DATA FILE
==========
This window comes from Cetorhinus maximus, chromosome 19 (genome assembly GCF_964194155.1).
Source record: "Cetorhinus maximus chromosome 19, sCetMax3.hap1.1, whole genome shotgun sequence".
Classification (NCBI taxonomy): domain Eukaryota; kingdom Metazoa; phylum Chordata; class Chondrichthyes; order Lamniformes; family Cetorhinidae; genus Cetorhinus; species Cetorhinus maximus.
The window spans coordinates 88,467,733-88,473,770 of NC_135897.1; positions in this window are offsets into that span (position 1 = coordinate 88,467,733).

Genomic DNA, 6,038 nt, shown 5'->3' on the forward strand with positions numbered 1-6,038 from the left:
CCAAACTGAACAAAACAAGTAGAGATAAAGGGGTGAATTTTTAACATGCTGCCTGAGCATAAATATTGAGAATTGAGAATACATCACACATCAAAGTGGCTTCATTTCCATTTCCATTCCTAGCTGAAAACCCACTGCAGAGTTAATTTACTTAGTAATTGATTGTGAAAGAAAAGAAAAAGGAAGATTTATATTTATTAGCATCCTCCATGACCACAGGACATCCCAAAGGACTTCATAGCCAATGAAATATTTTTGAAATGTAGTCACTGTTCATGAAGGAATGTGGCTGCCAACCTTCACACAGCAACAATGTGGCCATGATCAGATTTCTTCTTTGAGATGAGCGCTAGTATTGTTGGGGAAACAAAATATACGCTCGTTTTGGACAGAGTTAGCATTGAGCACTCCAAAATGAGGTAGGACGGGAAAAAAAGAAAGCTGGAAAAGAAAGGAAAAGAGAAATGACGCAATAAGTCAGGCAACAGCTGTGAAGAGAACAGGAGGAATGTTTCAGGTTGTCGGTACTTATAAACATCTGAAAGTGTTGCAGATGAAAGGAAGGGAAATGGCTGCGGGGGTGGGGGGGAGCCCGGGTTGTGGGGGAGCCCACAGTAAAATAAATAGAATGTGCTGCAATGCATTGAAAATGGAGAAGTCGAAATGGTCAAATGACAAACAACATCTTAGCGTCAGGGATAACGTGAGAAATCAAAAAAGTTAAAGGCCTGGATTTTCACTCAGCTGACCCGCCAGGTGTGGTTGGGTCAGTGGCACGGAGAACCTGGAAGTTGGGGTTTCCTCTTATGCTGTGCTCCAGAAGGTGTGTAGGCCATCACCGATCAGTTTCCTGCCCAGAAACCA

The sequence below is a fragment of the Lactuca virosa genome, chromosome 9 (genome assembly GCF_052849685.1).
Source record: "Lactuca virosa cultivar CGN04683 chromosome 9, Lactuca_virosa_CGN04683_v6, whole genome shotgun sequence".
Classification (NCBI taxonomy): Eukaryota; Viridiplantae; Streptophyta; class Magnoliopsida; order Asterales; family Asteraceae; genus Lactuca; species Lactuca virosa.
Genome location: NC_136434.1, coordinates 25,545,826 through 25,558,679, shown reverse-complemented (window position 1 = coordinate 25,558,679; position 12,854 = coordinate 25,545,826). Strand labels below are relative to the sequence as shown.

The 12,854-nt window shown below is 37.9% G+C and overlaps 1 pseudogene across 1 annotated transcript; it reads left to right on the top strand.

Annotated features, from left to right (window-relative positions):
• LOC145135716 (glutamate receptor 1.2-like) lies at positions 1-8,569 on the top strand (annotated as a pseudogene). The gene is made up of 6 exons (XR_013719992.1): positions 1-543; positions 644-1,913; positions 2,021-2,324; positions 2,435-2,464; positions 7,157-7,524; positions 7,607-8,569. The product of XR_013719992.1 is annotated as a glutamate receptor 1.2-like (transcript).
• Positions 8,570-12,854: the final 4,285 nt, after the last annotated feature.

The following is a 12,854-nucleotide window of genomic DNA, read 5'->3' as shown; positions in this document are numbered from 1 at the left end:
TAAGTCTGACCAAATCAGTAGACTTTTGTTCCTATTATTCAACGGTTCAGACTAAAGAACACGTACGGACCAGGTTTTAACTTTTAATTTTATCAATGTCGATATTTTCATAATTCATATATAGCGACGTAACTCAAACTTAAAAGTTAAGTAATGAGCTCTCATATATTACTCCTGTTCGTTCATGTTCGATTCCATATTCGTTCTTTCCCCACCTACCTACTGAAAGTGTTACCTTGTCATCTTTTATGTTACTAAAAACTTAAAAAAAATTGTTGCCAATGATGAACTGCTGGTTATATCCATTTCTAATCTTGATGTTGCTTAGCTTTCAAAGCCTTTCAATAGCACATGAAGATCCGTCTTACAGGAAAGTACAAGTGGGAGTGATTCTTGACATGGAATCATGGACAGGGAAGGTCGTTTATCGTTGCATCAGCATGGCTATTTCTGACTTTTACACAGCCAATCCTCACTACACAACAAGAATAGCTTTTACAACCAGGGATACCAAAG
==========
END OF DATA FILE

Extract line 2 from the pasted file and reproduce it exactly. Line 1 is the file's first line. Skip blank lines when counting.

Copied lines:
Source record: "Cetorhinus maximus chromosome 19, sCetMax3.hap1.1, whole genome shotgun sequence".